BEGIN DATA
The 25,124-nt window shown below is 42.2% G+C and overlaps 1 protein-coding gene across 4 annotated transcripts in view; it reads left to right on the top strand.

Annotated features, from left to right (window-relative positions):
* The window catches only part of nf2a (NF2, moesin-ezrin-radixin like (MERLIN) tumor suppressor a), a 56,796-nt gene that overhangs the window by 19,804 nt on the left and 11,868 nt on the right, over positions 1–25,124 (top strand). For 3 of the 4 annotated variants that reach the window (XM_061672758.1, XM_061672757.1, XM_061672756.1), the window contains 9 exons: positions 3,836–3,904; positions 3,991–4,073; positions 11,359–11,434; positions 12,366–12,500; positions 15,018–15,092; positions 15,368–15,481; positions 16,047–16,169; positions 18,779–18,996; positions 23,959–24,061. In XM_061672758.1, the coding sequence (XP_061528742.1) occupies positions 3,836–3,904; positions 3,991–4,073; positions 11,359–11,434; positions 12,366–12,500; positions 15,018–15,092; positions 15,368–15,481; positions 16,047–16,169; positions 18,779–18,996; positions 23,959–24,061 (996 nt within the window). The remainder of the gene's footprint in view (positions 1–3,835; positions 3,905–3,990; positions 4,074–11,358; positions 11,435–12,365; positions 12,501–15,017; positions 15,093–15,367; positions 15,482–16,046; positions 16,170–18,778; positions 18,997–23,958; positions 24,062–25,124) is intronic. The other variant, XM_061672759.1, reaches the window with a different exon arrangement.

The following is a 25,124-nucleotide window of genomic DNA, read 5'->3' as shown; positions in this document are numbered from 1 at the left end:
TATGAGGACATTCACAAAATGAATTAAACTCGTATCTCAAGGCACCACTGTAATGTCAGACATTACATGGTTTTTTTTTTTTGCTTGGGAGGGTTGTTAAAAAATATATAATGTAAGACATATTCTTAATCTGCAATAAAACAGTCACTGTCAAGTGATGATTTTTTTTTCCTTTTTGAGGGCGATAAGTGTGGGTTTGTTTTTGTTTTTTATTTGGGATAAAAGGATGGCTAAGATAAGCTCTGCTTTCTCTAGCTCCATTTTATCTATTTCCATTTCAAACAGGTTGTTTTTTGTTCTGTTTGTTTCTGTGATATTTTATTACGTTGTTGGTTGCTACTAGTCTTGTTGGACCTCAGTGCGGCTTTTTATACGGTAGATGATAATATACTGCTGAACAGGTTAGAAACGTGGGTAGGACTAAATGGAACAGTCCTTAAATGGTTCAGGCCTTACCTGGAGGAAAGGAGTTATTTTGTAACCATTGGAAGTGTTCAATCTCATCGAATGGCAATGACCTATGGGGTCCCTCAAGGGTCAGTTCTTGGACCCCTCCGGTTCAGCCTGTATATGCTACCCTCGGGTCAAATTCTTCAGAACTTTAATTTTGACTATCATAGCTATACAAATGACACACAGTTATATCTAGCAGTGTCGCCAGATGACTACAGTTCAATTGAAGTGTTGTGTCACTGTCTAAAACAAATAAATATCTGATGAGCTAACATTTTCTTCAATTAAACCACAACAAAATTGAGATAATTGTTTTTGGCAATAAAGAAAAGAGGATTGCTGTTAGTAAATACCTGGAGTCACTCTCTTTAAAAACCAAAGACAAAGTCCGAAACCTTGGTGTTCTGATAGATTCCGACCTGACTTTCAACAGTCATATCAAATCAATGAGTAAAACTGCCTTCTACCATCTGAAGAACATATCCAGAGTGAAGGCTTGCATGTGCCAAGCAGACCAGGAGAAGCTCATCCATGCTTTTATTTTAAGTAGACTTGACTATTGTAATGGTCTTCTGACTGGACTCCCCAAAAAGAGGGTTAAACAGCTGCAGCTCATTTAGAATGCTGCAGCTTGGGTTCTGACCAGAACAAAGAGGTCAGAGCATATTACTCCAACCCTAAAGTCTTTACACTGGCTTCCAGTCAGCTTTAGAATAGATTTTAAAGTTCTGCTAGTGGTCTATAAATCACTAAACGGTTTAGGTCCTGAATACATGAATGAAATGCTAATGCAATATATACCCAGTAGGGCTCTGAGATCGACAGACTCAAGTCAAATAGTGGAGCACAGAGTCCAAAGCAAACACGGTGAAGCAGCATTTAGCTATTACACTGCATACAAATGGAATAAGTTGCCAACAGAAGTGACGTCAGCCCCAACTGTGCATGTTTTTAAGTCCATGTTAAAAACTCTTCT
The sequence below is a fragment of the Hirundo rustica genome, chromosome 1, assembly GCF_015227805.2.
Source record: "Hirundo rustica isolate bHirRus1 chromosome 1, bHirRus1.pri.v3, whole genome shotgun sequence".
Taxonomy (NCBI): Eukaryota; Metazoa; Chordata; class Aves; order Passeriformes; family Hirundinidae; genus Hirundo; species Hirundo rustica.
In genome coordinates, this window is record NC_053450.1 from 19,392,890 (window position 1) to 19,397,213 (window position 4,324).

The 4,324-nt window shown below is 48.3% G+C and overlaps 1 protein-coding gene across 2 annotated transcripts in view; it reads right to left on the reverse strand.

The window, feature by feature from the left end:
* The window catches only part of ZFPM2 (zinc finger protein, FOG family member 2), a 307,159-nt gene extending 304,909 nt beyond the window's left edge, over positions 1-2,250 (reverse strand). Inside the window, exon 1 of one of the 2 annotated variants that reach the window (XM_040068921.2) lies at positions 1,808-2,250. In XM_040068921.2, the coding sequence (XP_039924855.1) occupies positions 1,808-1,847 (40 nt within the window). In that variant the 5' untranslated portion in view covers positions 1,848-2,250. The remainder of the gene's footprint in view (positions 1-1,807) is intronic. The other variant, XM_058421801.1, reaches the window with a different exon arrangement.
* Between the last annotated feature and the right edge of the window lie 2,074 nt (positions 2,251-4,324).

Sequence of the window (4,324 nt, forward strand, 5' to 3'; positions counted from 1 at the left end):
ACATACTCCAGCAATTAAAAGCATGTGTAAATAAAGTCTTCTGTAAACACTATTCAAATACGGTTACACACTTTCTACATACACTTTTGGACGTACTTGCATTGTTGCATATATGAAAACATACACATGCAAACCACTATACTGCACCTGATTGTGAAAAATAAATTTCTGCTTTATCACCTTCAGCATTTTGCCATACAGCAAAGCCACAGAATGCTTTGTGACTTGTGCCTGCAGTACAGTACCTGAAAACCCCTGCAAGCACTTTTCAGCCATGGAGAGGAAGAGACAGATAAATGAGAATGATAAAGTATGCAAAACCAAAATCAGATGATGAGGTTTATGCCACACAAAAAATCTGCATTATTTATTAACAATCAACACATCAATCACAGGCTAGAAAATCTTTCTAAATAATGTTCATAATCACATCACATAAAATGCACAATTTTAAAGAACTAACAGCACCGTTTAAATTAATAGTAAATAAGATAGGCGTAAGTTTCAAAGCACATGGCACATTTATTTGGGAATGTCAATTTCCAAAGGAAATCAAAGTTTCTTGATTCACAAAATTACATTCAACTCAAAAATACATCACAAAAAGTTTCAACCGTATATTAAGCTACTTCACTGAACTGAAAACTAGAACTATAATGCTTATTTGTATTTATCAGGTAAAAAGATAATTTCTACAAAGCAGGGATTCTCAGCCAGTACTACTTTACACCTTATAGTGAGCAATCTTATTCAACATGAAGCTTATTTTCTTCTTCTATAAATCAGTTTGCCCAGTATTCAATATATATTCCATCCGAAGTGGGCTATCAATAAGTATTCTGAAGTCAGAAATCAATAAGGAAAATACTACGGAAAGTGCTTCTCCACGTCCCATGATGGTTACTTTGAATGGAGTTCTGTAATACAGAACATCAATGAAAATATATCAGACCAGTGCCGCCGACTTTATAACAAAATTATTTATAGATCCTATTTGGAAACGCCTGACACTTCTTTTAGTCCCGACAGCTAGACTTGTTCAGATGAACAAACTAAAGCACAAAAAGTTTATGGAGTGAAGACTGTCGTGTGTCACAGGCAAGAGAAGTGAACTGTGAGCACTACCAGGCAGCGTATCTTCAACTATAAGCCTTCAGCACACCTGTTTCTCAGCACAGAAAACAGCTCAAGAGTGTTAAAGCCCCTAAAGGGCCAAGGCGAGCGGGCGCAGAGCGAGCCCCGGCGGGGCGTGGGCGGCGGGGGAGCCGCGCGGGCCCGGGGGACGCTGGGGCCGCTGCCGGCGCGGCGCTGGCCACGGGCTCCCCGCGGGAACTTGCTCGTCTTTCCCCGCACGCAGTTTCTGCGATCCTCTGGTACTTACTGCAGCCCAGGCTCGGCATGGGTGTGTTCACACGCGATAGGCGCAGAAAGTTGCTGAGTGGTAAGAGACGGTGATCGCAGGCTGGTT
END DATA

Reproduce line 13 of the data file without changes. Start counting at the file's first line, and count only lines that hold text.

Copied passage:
* Between the last annotated feature and the right edge of the window lie 2,074 nt (positions 2,251-4,324).